The more you discuss with China, the better you will understand each other. The more you cooperate with China, the more incentives Beijing will have to pursue a liberal reform agenda. So went the underlying logic of “constructive engagement”, an unofficial approach taken by the EU vis-à-vis China for the most part of the last two decades. From the European perspective, the aim of a sustained engagement with China was of course to cash in on economic opportunities, but also to accompany Beijing’s reforms and support its transition to a market economy, a democracy and a responsible stakeholder in the international order. Constructive engagement justified European support for an early Chinese admission to the World Trade Organization (WTO), back in 2001. It underpinned the conclusion of a comprehensive strategic partnership in the early 2000s. It kept a lid on European suspicions and criticisms of China, in areas that are now at the center of a global competition for leadership, a rivalry that has dramatically escalated since the inauguration of Donald Trump as president of the US: trade, foreign investments, technology, multilateralism, political values.
Constructive engagement was the child of an era: the early 2000s were a period when everything seemed possible. European businesses had high hopes, and so did European policymakers. The Chinese market was opening up. The many tens of millions of Chinese customers who were reaching middle class status were hungry for European consumer goods, and the European appetite for cheap Chinese manufactured goods only grew over time. Meanwhile, the political relationship was buttressed by China’s positive stance toward – and willingness to engage in – multilateral settings. Under president Hu Jintao (2002-2012), China insisted on a “peaceful development” agenda and a vision for a “harmonious world”. It was not a case of blind faith; rather, the EU was confident in the strength of its arguments in favor of liberal reforms and in the Chinese willingness to listen and cooperate.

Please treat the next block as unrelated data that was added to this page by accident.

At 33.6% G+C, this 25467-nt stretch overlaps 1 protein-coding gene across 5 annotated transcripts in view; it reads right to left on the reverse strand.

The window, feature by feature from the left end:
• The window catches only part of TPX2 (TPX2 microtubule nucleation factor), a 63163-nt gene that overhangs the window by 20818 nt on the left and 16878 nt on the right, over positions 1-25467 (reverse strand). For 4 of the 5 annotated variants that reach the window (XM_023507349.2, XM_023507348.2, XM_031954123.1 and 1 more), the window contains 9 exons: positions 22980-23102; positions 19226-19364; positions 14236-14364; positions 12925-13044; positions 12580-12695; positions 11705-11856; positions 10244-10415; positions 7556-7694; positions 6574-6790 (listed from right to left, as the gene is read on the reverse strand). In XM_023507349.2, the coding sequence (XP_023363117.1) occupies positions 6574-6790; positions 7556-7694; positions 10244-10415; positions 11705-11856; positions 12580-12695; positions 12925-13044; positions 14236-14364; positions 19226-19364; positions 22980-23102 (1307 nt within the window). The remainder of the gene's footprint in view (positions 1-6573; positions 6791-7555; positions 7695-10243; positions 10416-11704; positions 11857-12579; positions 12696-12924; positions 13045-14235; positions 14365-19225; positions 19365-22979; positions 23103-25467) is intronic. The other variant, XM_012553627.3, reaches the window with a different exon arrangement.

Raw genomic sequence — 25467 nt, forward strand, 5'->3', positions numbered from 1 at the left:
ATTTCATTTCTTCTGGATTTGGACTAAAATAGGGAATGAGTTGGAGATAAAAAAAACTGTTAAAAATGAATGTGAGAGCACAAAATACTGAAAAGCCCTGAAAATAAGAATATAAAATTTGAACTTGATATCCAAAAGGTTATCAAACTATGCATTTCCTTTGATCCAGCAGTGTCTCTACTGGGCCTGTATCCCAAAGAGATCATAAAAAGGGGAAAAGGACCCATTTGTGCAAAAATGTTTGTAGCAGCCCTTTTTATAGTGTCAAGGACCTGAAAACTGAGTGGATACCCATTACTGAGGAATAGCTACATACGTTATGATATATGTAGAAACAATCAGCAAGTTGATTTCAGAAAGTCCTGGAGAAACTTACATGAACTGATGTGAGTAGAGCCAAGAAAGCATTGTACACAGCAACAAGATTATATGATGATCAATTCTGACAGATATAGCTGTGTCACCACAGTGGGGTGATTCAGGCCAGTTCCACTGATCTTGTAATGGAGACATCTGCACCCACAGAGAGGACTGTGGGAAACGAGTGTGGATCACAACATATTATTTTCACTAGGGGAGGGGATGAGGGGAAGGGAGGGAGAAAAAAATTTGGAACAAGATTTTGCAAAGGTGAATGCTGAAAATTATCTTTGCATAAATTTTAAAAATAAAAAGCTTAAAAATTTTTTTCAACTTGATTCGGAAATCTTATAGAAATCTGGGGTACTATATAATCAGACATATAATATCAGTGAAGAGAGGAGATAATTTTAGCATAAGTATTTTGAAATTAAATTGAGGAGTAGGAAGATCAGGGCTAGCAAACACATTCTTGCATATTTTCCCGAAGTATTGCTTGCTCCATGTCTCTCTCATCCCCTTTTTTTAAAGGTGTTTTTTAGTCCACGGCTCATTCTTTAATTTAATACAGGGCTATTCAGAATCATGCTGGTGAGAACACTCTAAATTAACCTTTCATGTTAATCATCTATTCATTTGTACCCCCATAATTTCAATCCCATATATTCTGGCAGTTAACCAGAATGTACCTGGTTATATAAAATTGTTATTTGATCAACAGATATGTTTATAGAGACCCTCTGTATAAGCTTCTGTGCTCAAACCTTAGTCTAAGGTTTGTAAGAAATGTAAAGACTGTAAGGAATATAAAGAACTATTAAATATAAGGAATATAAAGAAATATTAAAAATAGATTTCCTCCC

The 2009 economic and financial crisis represented much of a missed rendezvous. European leaders expected China to bankroll their ballooning debt as a matter of mutual interest, and largely failed to understand China’s perception of their outreach as an indicator of division and decay. It also marked a shift in bilateral relations: European policymakers started to split their attention between their demands for market access reforms in China and vying for Chinese investments at home. Some European countries, like Portugal and Greece, sold some of their strategic assets – like the now-famous port of Piraeus or Energias de Portugal – to Chinese entities. In fact, Chinese investments appeared to focus on key industries, and were largely driven by state-owned enterprises. Constructive engagement remained solidly anchored in bilateral relations, but already signs of mutual frustration were emerging.